Initial Jobless Claims Decline Further, But Continuing Claims Fail To Make Meaningful Progress

Yves here. Jobless claims show ongoing economic damage.

By NewDealdemocrat. Originally published at Angry Bear

Weekly initial and continuing jobless claims give us the most up-to-date  snapshot of the continuing  economic impacts of the coronavirus to the average worker. Twelve weeks after calamity first struck, the theme remains “less awful.”

First, here are initial jobless claims both seasonally adjusted (blue) and non- seasonally adjusted (red). The non-seasonally adjusted number is of added importance since seasonal adjustments should not have more than a trivial effect on the huge real numbers:

There were 1.542 million new claims , which after the seasonal adjustment became 1.537 million. This is a -355,000 decline from last week’s number, and the lowest so far since the virus struck – but still almost twice as bad as the worst week during the “Great Recession.”Since we are more than a month after some States “reopened,” these new claims  primarily represent  spreading second-order impacts.

Unfortunately, the “less bad” trend has not continued in continuing claims, which lag one week behind. In the past three weeks, both the non-seasonally adjusted number (red), and the less important seasonally adjusted number (blue) have remained nearly stationary. This week the former declined by 339,000 to 20.929 million, but was 88,000 above the 20.841 reading of two weeks ago; while the latter declined by 179,000 to 18.920 million, 58,000 above its 18.861 reading two weeks ago:

This tells us that the spreading new damage is about equal to the callbacks to work from various sectors “reopening.”

On a more long-term note, historically continuing claims have peaked at the end of or just after the end of recessions. Here’s the graph showing that from the beginning of the series through 2009:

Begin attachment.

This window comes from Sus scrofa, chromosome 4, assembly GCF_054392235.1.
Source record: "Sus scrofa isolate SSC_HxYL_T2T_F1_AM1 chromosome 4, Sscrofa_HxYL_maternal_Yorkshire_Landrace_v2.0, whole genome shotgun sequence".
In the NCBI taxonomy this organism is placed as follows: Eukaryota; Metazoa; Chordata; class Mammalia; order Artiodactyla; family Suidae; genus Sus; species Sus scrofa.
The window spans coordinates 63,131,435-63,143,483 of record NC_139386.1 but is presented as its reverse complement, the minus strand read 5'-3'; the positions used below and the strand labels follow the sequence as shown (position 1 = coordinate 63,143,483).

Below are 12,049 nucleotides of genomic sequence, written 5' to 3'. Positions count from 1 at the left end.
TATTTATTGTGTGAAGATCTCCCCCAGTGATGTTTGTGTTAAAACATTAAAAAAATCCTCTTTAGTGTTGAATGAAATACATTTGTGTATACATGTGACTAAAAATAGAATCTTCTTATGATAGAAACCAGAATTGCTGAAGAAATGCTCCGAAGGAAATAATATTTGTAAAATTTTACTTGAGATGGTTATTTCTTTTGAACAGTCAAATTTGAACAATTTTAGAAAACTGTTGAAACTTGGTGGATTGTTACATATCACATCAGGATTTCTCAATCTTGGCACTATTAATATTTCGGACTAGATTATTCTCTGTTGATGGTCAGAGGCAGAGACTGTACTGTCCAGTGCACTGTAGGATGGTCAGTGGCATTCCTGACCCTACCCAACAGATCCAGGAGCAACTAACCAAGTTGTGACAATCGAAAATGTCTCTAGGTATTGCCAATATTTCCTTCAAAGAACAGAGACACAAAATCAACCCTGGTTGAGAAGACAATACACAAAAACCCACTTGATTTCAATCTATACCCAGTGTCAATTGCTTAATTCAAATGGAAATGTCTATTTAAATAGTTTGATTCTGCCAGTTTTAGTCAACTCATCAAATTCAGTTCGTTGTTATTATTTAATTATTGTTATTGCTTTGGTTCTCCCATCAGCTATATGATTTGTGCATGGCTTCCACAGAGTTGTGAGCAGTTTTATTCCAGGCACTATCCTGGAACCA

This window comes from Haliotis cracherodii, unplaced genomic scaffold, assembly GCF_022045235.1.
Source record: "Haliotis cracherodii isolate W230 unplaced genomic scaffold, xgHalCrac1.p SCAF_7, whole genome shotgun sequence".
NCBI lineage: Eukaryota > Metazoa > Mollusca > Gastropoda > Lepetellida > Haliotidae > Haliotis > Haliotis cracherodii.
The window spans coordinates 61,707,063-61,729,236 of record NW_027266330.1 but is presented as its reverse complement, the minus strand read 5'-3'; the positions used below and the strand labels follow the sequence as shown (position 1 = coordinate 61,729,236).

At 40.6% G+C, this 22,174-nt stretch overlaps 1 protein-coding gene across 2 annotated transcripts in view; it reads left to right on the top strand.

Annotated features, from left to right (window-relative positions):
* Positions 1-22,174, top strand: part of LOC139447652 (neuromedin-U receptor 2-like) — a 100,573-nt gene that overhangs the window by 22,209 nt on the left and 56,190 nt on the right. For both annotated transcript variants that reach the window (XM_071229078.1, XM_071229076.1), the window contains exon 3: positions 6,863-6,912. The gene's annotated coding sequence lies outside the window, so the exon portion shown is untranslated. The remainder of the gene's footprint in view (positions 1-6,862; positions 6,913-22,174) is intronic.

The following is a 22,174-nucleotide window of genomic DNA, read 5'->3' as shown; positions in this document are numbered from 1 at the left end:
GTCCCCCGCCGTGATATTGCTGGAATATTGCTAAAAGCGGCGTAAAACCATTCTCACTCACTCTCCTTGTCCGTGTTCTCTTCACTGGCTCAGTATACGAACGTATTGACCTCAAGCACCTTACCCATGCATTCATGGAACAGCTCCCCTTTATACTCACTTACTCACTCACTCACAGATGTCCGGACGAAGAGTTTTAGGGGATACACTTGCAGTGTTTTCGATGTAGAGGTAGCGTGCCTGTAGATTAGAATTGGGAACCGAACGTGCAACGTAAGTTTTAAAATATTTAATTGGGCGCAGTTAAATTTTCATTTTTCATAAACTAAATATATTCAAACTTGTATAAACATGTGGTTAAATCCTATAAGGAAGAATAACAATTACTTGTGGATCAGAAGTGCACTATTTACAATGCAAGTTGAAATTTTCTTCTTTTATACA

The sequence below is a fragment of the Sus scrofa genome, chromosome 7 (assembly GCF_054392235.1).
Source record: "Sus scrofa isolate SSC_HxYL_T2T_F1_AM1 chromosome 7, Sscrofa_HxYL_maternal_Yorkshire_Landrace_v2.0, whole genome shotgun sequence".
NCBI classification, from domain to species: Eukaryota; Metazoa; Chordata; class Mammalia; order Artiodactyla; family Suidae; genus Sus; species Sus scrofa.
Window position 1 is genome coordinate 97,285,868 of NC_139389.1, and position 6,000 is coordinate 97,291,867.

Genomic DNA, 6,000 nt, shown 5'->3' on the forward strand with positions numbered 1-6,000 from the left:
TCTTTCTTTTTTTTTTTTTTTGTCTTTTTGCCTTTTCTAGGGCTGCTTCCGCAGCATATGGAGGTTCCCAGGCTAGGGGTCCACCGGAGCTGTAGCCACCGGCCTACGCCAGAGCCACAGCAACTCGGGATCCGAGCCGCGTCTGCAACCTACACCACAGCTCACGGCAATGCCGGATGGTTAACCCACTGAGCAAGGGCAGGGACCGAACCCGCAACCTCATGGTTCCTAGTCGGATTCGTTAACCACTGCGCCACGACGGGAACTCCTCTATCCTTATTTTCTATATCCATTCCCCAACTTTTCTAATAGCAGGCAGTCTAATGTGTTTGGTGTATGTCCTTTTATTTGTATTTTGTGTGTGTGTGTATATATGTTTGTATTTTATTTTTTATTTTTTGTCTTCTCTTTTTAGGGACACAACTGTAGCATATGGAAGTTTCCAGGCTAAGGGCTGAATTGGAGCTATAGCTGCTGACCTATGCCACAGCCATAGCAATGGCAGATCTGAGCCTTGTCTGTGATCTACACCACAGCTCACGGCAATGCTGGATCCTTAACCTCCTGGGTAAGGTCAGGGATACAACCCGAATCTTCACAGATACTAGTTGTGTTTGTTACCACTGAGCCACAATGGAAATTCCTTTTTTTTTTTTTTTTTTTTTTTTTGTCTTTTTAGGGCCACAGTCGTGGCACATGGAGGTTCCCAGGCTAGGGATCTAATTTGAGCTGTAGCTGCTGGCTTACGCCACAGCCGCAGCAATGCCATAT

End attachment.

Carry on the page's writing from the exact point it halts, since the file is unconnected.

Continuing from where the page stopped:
Depending on what happens with the King of Coincident Indicators, industrial production, when it is reported next week, it is possible that the NBER could call an end to a very short recession. But since the virus has not gone away, and indeed new cases are increasing again, I suspect we may see renewed restrictions implemented in many parts of the country in the next few months.

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  1. Bob

    If we have a job then its a problem. If we dont have a job then its a problem. Pff!! Where’s peter joseph when you need him

    1. jsn

      The genius of neoliberalism is framing: either normalize the economy or avoid the bug.

      And our narrative machinery is cranking full bore to pit the losers from normalizing against the losers who can’t avoid the bug.

      The role of a functioning government is to look after the interests of both sets of losers by engaging all the resources of society at large to ameliorate maximally the losses of those taking the hit. But this would require new forms of cooperation and would damage any number of contractual profit streams which constitute cardinal sins in the Church of Markets.

      1. jsn

        “…losers from not normalizing against those who can’t avoid the bug.” Not is important and I typed over it above.

  2. Norb

    Welcome to the new normal. Extreme joblessness. Putting official statistics aside, it seems the future economy will consist of individuals scrambling to fill migratory positions created by corporate behemoths and their front subsidiaries. True small business diversity will be pushed further into a black market like existence because of governmental neglect.